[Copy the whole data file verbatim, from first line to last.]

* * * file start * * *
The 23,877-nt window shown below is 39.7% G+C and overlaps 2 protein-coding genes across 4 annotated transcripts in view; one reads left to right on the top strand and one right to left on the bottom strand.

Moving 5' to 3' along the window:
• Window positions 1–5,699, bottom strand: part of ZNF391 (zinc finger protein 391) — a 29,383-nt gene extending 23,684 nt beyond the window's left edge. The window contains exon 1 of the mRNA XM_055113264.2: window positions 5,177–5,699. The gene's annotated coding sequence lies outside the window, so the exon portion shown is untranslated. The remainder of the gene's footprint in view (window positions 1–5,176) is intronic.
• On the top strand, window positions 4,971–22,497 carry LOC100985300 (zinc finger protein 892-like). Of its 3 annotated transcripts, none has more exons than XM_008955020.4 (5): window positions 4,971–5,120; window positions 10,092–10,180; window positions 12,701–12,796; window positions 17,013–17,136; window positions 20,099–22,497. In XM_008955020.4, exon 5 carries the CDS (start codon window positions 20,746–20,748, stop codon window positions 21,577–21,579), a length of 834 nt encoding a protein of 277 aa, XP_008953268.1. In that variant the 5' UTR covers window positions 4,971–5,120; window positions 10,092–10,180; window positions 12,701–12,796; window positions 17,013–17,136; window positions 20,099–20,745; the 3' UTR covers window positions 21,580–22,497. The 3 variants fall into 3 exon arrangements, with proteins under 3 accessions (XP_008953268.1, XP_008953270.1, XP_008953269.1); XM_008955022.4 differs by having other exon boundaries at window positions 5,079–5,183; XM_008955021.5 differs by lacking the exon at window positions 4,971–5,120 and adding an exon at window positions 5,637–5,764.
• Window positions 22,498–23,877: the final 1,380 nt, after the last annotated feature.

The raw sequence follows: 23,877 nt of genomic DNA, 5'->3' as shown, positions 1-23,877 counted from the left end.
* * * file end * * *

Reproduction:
The 23,877-nt window shown below is 39.7% G+C and overlaps 2 protein-coding genes across 4 annotated transcripts in view; one reads left to right on the top strand and one right to left on the bottom strand.

Moving 5' to 3' along the window:
• Window positions 1–5,699, bottom strand: part of ZNF391 (zinc finger protein 391) — a 29,383-nt gene extending 23,684 nt beyond the window's left edge. The window contains exon 1 of the mRNA XM_055113264.2: window positions 5,177–5,699. The gene's annotated coding sequence lies outside the window, so the exon portion shown is untranslated. The remainder of the gene's footprint in view (window positions 1–5,176) is intronic.
• On the top strand, window positions 4,971–22,497 carry LOC100985300 (zinc finger protein 892-like). Of its 3 annotated transcripts, none has more exons than XM_008955020.4 (5): window positions 4,971–5,120; window positions 10,092–10,180; window positions 12,701–12,796; window positions 17,013–17,136; window positions 20,099–22,497. In XM_008955020.4, exon 5 carries the CDS (start codon window positions 20,746–20,748, stop codon window positions 21,577–21,579), a length of 834 nt encoding a protein of 277 aa, XP_008953268.1. In that variant the 5' UTR covers window positions 4,971–5,120; window positions 10,092–10,180; window positions 12,701–12,796; window positions 17,013–17,136; window positions 20,099–20,745; the 3' UTR covers window positions 21,580–22,497. The 3 variants fall into 3 exon arrangements, with proteins under 3 accessions (XP_008953268.1, XP_008953270.1, XP_008953269.1); XM_008955022.4 differs by having other exon boundaries at window positions 5,079–5,183; XM_008955021.5 differs by lacking the exon at window positions 4,971–5,120 and adding an exon at window positions 5,637–5,764.
• Window positions 22,498–23,877: the final 1,380 nt, after the last annotated feature.

The raw sequence follows: 23,877 nt of genomic DNA, 5'->3' as shown, positions 1-23,877 counted from the left end.